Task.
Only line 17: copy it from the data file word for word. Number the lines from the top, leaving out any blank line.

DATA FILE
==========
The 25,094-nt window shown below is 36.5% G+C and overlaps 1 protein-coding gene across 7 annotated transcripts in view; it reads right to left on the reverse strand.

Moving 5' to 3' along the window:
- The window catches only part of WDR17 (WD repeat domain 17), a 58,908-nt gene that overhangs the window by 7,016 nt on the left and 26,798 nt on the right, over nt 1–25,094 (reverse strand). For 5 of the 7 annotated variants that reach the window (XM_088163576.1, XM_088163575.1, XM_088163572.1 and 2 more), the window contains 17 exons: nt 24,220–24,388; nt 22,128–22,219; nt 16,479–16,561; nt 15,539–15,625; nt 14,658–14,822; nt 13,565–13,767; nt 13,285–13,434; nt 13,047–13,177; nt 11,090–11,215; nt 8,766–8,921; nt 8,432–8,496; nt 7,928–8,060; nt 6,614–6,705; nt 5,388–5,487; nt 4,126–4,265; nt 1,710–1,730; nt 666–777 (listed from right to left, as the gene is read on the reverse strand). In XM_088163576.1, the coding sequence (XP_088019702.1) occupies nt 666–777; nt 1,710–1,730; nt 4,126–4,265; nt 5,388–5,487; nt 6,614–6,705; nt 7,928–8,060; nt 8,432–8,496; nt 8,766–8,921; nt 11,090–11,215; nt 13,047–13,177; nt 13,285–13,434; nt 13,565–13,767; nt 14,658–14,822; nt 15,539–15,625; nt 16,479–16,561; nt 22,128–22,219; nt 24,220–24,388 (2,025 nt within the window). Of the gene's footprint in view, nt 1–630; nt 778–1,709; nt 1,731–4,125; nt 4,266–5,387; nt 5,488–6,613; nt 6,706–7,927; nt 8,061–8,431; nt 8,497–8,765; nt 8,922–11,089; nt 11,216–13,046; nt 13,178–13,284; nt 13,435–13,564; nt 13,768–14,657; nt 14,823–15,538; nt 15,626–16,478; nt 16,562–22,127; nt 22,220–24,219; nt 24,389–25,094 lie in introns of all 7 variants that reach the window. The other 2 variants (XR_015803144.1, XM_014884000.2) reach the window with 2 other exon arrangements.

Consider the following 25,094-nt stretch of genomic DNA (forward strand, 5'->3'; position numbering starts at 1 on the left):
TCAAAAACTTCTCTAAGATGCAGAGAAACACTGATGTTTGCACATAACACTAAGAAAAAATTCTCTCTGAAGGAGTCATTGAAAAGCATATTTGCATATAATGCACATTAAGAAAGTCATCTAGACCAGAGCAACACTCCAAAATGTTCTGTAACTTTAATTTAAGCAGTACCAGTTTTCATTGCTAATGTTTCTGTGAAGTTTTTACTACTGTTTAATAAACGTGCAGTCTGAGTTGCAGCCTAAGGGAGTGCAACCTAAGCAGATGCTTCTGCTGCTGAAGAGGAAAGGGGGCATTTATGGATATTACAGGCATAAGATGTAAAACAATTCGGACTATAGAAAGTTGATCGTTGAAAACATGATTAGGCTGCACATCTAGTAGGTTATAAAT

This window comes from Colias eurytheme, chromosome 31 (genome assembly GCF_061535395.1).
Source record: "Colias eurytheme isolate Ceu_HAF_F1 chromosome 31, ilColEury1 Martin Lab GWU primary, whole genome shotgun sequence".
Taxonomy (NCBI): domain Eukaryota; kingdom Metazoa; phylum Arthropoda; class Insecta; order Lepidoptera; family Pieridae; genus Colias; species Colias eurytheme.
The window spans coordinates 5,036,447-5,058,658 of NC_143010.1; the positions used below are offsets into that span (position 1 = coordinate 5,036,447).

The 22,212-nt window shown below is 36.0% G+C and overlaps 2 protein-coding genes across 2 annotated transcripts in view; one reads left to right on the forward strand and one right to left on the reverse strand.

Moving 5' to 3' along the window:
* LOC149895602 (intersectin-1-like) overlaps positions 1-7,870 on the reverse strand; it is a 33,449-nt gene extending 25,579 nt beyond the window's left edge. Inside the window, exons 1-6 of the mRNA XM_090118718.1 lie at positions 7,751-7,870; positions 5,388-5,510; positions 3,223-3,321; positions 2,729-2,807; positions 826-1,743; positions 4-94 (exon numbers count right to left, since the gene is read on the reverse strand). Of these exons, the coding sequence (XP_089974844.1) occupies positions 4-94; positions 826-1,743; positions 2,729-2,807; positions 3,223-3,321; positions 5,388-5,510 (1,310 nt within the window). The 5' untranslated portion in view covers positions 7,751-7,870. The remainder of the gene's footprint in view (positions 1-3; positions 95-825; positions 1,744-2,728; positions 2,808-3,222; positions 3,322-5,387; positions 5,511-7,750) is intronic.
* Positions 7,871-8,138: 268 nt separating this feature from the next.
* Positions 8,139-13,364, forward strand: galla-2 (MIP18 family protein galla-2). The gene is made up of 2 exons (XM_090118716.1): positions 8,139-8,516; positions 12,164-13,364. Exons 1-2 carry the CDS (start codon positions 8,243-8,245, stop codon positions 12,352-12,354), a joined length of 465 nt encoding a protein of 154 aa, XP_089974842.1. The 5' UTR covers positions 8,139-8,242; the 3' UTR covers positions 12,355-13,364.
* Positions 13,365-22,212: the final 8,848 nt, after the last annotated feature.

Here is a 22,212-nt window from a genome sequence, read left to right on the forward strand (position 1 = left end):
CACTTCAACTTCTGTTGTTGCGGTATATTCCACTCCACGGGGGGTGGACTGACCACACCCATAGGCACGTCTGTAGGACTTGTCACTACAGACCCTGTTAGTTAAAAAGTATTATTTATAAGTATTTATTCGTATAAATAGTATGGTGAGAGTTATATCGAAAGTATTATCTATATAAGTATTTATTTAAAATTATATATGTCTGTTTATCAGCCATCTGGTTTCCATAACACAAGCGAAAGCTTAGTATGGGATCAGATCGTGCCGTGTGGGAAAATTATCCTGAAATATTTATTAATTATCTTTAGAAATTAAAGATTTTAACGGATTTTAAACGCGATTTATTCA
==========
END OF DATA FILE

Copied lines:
CACTTCAACTTCTGTTGTTGCGGTATATTCCACTCCACGGGGGGTGGACTGACCACACCCATAGGCACGTCTGTAGGACTTGTCACTACAGACCCTGTTAGTTAAAAAGTATTATTTATAAGTATTTATTCGTATAAATAGTATGGTGAGAGTTATATCGAAAGTATTATCTATATAAGTATTTATTTAAAATTATATATGTCTGTTTATCAGCCATCTGGTTTCCATAACACAAGCGAAAGCTTAGTATGGGATCAGATCGTGCCGTGTGGGAAAATTATCCTGAAATATTTATTAATTATCTTTAGAAATTAAAGATTTTAACGGATTTTAAACGCGATTTATTCA